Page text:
Additional notes (click to expand)
This is the White Snake Root of North American woods, which gained its Latin name from Mithridates VI Eupator (134–63 BC), after whom a complex, and mythological, potion – a Mithridate – to cure all poisoning is named. He was King of Pontus and Armenia Minor (now northern Turkey), engaged in huge wars against Rome and indulged in brutal genocides. He is more famous for his interest in antidotes to poisons. Leonhart Fuchs writes (excerpted from the 1999 facsimile and commentary on his herbal of 1542): Mithridates, indeed, mighty king of Pontus and the Parthians, was not content to have won renown for his skill in 22 languages and from his various victories; but that he might become more famous and illustrious, he applied himself energetically to the business of obtaining exact knowledge of all medicinal simples, especially those that were antidotes to deadly poisons. His father, Mithridates V, was assassinated by poison in 120 BC, so Eupator reportedly developed immunity to poisons by regularly consuming sub-lethal doses. When he was finally defeated and in exile in the Crimea he tried to commit suicide by poison, but it had no effect, so he had to ask a loyal army officer to kill him with his sword to avoid capture by the Romans.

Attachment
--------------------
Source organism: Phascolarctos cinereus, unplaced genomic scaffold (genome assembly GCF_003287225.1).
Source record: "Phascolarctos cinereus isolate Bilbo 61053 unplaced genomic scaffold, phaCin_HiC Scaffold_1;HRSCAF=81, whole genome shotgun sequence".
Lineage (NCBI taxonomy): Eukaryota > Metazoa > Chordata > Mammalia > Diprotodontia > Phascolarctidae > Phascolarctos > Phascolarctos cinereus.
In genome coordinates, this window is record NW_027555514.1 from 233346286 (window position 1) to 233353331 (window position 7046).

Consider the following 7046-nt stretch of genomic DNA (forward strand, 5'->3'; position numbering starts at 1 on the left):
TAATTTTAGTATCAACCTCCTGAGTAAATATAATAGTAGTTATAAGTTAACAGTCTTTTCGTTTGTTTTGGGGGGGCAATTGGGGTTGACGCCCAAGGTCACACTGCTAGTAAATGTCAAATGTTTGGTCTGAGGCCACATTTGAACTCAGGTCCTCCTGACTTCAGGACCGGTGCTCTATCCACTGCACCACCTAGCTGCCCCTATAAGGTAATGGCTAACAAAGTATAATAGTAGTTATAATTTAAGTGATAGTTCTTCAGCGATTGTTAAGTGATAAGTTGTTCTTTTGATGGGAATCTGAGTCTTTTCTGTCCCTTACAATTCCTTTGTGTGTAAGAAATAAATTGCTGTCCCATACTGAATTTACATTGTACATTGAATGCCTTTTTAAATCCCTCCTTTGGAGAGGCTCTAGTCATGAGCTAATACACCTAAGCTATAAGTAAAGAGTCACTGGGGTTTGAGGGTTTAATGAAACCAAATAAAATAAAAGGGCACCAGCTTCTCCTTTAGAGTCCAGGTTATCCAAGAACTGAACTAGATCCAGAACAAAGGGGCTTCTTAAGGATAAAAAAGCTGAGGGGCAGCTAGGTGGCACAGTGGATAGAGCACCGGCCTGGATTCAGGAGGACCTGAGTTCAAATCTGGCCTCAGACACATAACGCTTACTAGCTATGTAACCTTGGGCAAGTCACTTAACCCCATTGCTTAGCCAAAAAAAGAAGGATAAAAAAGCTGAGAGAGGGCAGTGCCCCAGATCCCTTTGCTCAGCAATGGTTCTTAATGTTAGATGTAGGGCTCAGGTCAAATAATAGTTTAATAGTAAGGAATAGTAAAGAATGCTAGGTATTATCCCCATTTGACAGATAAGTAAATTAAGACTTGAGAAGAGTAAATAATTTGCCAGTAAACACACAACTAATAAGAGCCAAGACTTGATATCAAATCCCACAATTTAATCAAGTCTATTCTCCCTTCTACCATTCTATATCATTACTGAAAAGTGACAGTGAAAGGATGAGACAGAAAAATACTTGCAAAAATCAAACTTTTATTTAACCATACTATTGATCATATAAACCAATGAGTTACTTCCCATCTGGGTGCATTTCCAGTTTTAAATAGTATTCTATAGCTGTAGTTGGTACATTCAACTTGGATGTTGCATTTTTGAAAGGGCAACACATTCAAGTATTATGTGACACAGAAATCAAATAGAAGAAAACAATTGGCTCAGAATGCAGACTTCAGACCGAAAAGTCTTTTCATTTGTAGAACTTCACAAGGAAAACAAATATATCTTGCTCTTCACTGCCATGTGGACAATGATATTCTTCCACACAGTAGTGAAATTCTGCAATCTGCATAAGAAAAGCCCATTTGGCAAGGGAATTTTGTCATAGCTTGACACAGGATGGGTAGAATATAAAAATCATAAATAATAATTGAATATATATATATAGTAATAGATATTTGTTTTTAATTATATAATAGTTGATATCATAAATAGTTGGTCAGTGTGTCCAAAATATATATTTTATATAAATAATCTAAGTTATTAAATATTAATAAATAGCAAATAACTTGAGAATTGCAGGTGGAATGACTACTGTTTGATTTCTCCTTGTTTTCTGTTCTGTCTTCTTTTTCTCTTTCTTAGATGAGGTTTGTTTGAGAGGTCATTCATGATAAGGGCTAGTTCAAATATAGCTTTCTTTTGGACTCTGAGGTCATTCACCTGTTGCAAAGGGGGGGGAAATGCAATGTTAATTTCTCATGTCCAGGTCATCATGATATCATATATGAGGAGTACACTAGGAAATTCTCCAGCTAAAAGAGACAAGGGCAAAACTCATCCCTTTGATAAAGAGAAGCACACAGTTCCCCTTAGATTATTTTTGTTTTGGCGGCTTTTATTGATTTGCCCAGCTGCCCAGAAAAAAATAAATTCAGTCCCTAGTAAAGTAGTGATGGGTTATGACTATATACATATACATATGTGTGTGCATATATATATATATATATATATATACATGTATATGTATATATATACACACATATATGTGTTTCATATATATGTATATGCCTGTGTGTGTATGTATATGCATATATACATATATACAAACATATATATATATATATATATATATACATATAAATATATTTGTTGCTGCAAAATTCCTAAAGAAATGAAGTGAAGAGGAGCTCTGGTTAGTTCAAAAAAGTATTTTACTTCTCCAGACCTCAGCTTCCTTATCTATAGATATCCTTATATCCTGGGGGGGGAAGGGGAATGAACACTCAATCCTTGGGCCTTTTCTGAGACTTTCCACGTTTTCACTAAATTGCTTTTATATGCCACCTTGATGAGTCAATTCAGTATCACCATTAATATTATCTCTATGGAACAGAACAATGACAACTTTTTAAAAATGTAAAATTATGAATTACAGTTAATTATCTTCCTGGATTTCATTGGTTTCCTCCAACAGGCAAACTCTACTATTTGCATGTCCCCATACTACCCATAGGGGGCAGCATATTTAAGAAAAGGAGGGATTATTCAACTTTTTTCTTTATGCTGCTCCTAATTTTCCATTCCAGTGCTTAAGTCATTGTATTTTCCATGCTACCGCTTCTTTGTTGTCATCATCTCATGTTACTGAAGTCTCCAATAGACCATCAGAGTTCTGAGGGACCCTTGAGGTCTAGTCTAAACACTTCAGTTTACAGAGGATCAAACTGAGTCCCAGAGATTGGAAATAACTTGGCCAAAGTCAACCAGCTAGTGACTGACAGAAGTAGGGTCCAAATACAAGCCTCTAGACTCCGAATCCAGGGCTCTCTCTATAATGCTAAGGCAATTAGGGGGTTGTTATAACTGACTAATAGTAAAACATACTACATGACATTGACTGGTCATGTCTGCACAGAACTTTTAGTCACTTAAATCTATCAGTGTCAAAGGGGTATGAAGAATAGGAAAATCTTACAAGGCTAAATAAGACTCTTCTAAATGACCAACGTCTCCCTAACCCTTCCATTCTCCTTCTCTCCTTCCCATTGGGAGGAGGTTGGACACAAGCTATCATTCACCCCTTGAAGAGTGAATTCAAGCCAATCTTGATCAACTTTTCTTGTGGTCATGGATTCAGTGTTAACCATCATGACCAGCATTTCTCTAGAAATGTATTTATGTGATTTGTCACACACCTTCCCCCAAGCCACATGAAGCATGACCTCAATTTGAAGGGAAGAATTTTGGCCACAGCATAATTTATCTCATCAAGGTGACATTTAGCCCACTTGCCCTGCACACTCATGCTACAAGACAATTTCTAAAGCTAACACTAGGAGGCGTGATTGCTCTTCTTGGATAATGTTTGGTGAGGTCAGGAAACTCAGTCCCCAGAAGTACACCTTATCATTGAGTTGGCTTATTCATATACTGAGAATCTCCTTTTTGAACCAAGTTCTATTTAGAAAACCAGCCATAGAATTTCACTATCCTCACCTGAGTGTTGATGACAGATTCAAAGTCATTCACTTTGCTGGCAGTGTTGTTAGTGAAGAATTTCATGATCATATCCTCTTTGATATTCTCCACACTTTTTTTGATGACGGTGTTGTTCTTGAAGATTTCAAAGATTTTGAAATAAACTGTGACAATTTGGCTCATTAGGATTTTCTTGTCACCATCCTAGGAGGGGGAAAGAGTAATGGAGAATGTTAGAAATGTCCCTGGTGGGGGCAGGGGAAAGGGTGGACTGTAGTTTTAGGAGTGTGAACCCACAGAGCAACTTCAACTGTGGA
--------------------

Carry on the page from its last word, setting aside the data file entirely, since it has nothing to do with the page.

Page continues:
Oakeley, Dr. Henry. (2012). Doctors in the Medicinal Garden. Plants named after physicians. Royal College of Physicians. p. 49 link
Eupatorium rugosum 'Chocolate'. This is a synonym. The plant is currently known as Ageratina altissima 'Chocolate'. White snake root.
The Royal Horticultural Society Horticultural Database, available at www.rhs.org.uk www.rhs.org.uk
Contains tremetol which kills cows, and the milk, cheese, meat of these cows contains the chemical and was thought to be responsible for the death of the mother of Abraham Lincoln
Stewart A.(2009) Wicked Plants. Algonquin Books of Chapel Hill.
Eupatorium rugosum 'Chocolate'Family: ASTERACEAE
Hardiness: H5 - Hardy; cold winter
Garden status: Not currently grown
Flowering months: August, September, October
Reason for growing: Commemorative